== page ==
Cleveland Orchestra/Franz Welser-Möst at Adrienne Arsht Center, Miami – Symphonies – Beethoven’s Fifth & Shostakovich’s Tenth

Symphony No.5 in C minor, Op.67
Symphony No.10 in E minor, Op.93

Cleveland Orchestra
Franz Welser-Möst

Reviewed by: David M. Rice

Reviewed: 28 February, 2015
Venue: Knight Concert Hall, Adrienne Arsht Center, Miami, Florida

Franz Welser-MöstPhotograph: Roger MastroianniThe Cleveland Orchestra’s two-concert “Fate and Freedom” series in Miami concluded with Beethoven’s Fifth and Shostakovich’s Tenth Symphonies.

The Beethoven was given a superlative performance, the Cleveland Orchestra responding with tremendous energy to the challenge set by Franz Welser-Möst’s rapid tempos. The strings played with unanimity and richness, the violas and cellos standing out gloriously in the Andante and all the sections tearing into the fugato passage of the Scherzo with incredible vigor. The woodwinds were at turns pungent and sweetly melodic, with noteworthy contributions from John Clouser on bassoon, and Richard King’s horn solos were right on the mark. Trumpets and timpani were effective without being overpowering, and when trombones, contrabassoon and piccolo joined the fray in the finale, the results were spectacular. The transition from the Scherzo to the last movement’s glorious C major theme is one of music’s greatest moments, and so it was here in the acoustically impressive Knight Concert Hall. This performance of the Beethoven matched or exceeded any I had previously experienced.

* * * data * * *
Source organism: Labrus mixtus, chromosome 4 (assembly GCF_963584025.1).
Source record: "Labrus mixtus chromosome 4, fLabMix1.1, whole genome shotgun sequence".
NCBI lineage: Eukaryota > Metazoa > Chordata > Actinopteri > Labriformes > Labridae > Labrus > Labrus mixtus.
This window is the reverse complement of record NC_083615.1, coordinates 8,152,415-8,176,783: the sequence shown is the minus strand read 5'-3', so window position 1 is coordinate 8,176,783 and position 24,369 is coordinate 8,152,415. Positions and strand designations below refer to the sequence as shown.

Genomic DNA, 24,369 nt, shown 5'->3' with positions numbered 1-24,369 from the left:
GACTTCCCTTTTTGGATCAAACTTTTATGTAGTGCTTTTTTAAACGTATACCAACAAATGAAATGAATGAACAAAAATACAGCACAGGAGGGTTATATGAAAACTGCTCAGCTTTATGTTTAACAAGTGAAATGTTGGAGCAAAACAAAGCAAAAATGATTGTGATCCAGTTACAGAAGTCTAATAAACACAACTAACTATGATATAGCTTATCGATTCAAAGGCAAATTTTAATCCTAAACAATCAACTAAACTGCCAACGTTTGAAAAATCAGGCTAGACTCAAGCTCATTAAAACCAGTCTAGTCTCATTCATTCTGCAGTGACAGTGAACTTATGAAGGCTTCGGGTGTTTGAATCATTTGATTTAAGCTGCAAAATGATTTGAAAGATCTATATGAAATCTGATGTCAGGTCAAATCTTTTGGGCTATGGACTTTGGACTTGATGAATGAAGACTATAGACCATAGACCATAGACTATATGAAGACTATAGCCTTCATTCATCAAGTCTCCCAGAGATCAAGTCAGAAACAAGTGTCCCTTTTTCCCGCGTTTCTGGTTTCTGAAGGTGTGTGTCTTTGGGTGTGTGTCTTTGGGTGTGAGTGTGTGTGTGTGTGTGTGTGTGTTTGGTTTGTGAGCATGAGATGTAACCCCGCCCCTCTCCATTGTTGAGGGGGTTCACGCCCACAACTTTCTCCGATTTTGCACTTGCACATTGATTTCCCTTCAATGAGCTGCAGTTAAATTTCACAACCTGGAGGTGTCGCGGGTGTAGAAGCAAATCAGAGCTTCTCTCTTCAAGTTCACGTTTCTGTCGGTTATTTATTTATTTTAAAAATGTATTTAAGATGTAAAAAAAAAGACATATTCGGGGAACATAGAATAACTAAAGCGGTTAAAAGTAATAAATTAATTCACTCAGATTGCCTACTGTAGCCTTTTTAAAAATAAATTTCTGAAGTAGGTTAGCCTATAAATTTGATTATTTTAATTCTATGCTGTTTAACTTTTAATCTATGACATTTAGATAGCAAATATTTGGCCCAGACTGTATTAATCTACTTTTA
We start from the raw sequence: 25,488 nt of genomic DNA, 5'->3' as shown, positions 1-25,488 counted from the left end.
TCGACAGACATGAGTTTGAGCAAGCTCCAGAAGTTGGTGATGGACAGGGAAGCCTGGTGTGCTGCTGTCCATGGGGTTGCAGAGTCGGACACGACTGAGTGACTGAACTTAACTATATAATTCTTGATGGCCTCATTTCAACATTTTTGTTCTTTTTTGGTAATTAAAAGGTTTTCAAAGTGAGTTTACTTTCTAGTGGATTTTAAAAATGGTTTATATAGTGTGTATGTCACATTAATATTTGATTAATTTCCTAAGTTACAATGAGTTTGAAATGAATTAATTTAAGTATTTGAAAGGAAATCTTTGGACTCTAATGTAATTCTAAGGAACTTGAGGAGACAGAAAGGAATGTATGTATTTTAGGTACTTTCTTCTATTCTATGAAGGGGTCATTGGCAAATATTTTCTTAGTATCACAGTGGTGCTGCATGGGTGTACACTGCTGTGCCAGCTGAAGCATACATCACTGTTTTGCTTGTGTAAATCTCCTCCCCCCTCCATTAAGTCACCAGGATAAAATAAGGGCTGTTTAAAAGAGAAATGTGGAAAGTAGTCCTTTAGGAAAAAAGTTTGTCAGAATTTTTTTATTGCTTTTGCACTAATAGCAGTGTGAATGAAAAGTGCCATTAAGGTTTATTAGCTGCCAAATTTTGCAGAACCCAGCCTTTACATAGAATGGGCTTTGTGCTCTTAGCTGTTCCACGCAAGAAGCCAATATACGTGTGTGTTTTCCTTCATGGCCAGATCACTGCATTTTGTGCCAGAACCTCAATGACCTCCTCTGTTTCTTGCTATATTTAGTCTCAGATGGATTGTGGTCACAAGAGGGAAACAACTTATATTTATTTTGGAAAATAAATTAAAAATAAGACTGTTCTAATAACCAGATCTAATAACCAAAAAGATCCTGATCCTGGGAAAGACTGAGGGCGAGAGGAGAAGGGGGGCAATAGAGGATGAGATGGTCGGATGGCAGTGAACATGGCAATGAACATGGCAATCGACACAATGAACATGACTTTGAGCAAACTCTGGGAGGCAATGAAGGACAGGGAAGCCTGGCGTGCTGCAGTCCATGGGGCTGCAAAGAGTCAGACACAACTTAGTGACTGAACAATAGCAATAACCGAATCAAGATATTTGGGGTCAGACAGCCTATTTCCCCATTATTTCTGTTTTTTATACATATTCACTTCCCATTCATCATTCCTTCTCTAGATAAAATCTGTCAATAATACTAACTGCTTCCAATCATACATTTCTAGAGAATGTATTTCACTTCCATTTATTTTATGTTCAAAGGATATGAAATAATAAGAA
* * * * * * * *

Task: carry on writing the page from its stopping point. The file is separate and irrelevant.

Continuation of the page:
After the much-needed intermission, to open Shostakovich’s colorfully scored Tenth Symphony, the cellos and double basses intoned a dark, meditative aura and all of the strings played excellently as their music increased in density. There were excellent solos by Franklin Cohen on clarinet and Joshua Smith on flute, and an extraordinary duet in which Clouser’s bassoon and Jonathan Sherwin’s contrabassoon played a deeply rumbling melody. The entire wind section generated a remarkable sound. After a climactic tutti marked by drumbeats and powerful brass and a reprise of the clarinet theme, the strings took advantage of an opportunity to shine before the music died away softly as two piccolos alternated with pizzicatos.

In the Stalin-caricature Scherzo, Welser-Möst neatly balanced the madly galloping strings and woodwinds against the brass, and he made the most of the contrast with the more-genial mood of the ensuing Allegretto, in which the horns and brass stood out as they repeatedly intoned the composer’s DSCH monogram. Clouser and oboist Frank Rosenwein excelled in the Andante section that introduced the final Allegro, of vivid timbres, propulsive rhythms, and an exciting and invigorating culmination during which DSCH was proclaimed again.

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